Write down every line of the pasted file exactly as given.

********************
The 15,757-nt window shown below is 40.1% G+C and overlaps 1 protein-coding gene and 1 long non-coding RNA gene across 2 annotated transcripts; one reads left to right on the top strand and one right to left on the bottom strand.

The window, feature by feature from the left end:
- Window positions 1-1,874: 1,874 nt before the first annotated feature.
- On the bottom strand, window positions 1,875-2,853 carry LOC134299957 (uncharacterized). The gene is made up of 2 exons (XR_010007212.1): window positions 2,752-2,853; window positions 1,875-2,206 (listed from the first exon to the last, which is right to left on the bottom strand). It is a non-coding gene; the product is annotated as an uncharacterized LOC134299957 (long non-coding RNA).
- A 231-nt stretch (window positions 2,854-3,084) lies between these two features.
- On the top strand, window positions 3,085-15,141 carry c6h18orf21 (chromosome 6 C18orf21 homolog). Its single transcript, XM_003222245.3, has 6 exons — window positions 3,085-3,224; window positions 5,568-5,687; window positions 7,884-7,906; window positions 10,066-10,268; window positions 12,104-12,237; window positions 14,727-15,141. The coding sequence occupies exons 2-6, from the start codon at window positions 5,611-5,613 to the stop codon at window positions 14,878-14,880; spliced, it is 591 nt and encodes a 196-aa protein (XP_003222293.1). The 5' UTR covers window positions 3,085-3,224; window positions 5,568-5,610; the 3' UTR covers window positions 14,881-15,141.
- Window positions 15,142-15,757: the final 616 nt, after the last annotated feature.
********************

The 15,757-nt window shown below is 40.1% G+C and overlaps 1 protein-coding gene and 1 long non-coding RNA gene across 2 annotated transcripts; one reads left to right on the top strand and one right to left on the bottom strand.

The window, feature by feature from the left end:
- Window positions 1-1,874: 1,874 nt before the first annotated feature.
- On the bottom strand, window positions 1,875-2,853 carry LOC134299957 (uncharacterized). The gene is made up of 2 exons (XR_010007212.1): window positions 2,752-2,853; window positions 1,875-2,206 (listed from the first exon to the last, which is right to left on the bottom strand). It is a non-coding gene; the product is annotated as an uncharacterized LOC134299957 (long non-coding RNA).
- A 231-nt stretch (window positions 2,854-3,084) lies between these two features.
- On the top strand, window positions 3,085-15,141 carry c6h18orf21 (chromosome 6 C18orf21 homolog). Its single transcript, XM_003222245.3, has 6 exons — window positions 3,085-3,224; window positions 5,568-5,687; window positions 7,884-7,906; window positions 10,066-10,268; window positions 12,104-12,237; window positions 14,727-15,141. The coding sequence occupies exons 2-6, from the start codon at window positions 5,611-5,613 to the stop codon at window positions 14,878-14,880; spliced, it is 591 nt and encodes a 196-aa protein (XP_003222293.1). The 5' UTR covers window positions 3,085-3,224; window positions 5,568-5,610; the 3' UTR covers window positions 14,881-15,141.
- Window positions 15,142-15,757: the final 616 nt, after the last annotated feature.